Stewardship of health security: The challenges of applying the One Health approach

Date01 February 2019
Published date01 February 2019
AuthorAngkana Sommanustweechai,Krishna Hort,Laurence Gleeson,Wiku Adisasmito
Stewardship of health security: The challenges of applying the
One Health approach
Krishna Hort
|Angkana Sommanustweechai
|Wiku Adisasmito
|Laurence Gleeson
University of Melbourne, Australia
Ministry of Health, Thailand
University of Indonesia, Indonesia
LJG Consulting, Australia
K. Hort, Nossal Institute for Global Health,
Level 5, 333 Exhibition St, University of
Melbourne, Melbourne, VIC 3000, Australia.
Experience with the control of epidemics, notably the 2004 outbreaks of avian influ-
enza, has demonstrated that a One Health approach,that recognizes that human,
animal, and environmental health are interdependent, is the most effective way of
dealing with threats from emerging infectious diseases (EID). However, introducing
and applying a One Health approach is challenging for many countries. One of the
key challenges relates to stewardship.
The evolution of the strategies and policies used to introduce and adopt the One
Health approach in the detection and response to EID over the period 2005 to
2017 is described at global level and in country case studies of Thailand and Indone-
sia. Both countries experienced significant outbreaks of H5N1 avian influenza from
2004 and have sought to adopt the One Health approach in their response strategies.
The challenges for stewardship of health systems in introducing a One Health
approach are described, and key lessons identified in regard to national level agency
coordination, engagement of the broader civil society outside government, and devel-
oping a reliable, credible, and impartial decisionmaking process. The concept of stew-
ardship provides valuable insights for policymakers on how to incorporate a One
Health approach into their EID response systems.
emerging infectious diseases, Indonesia, One Health, stewardship, Thailand
Emerging infectious diseases (EID) and the capacity of health systems
to detect and respond to outbreaks of infectious disease have been
recognized as a key challenge for health systems (Frieden et al.,
2014). This has led to increasing interest in health security and the
responsibility of governments to protect the health and safety of its
people,through the elements of prevention, early detection, and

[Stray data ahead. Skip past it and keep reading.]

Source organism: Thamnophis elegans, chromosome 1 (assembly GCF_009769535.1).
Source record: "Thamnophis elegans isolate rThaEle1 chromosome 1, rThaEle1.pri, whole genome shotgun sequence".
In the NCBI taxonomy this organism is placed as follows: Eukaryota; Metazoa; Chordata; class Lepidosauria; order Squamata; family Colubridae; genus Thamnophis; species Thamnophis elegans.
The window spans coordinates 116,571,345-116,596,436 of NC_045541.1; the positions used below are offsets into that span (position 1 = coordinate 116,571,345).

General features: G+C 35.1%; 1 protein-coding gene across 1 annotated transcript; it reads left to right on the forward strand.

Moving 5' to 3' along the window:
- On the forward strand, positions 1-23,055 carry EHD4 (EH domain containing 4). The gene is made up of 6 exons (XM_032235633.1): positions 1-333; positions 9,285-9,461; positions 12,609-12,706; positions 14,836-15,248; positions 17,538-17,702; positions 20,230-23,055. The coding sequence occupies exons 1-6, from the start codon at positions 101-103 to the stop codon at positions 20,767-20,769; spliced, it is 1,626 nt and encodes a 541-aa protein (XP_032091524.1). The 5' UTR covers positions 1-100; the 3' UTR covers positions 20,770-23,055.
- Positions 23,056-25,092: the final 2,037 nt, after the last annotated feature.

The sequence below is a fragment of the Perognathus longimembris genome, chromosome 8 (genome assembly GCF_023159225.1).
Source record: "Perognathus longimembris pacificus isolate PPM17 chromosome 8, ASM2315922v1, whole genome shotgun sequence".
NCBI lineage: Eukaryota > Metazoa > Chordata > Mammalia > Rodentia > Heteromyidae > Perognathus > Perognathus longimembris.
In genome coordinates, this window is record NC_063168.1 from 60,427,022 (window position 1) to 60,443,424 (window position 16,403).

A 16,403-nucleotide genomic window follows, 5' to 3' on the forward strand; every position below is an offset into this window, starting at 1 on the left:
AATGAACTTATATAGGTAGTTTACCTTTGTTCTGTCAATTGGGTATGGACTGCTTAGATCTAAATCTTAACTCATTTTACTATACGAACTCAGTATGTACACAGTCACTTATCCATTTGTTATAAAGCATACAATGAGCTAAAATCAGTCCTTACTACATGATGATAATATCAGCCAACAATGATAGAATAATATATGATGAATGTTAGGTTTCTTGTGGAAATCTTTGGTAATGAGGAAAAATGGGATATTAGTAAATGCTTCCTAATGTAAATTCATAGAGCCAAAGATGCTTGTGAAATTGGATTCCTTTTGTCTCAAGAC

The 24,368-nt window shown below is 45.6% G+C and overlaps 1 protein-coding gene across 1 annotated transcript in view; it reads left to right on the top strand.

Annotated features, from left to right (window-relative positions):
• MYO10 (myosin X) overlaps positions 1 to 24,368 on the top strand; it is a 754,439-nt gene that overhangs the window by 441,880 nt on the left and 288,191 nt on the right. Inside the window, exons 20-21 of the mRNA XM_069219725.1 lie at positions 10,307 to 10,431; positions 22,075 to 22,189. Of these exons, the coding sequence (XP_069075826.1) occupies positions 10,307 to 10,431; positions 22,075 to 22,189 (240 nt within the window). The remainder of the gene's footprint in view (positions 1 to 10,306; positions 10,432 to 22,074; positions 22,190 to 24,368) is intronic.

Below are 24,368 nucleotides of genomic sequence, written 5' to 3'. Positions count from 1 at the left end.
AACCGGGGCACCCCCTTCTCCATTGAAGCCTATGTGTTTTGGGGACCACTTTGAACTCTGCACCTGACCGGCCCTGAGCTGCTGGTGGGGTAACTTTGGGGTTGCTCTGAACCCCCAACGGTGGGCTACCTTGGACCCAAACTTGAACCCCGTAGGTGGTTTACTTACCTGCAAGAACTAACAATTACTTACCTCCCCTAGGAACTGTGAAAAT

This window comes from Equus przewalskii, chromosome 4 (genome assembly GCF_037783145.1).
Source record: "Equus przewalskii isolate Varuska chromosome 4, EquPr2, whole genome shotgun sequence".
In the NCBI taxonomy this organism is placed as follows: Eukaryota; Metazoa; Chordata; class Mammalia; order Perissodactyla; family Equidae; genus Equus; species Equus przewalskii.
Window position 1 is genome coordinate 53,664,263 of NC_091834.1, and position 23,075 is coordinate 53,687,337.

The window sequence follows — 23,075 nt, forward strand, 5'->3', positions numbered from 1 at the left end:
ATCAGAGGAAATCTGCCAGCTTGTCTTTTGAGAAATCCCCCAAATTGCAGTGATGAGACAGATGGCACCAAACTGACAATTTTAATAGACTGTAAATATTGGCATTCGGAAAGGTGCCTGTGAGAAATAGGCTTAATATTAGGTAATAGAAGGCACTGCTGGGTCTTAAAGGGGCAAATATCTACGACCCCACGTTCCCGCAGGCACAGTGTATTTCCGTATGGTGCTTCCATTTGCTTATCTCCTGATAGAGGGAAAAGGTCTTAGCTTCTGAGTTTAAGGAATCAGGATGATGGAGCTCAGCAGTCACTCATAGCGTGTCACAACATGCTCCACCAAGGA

timely and effective response (Frieden et al., 2014).
Experience of the Ebola outbreak in West Africa in 20142016
demonstrated the risks from the emergence of new infectious dis-
eases that frequently arise from the interaction of humans, animals,
and the environment. Jacobsen et al. (2016) in their review of the les-
sons from the Ebola outbreak identified the need to increase zoonotic
surveillance activities, implement more effective ecological health
interventions, and to support medical and public health systems to
improve local and international responses to epidemics(p. 200).
A One Health approach is increasingly considered to be the most
effective way of managing and addressing EID threats (Degeling et al.,
2015; Vandersmissen & Welburn, 2014). One Health is grounded in
the recognition that human, animal, and environmental health are
interdependent, that animal species provide a shared reservoir for
pathogen exchange and spread, and that many EIDs are driven by var-
ied and dynamic humananimal interactions (Degeling et al., 2015;
Smith, de Hann, Larson, Robles, & Sperling, 2010).
However, implementing a One Health approach requires coordi-
nation and integration of programmes and activities across three sec-
torshuman health, animal health, and the environmentwhich are
traditionally managed separately by different government agencies.
It also requires a decisionmaking approach that extends beyond the
Received: 7 December 2017 Revised: 8 April 2018 Accepted: 10 April 2018
DOI: 10.1002/pad.1826
Public Admin Dev. 2019;39:2333. Copyright © 2018 John Wiley & Sons, 23

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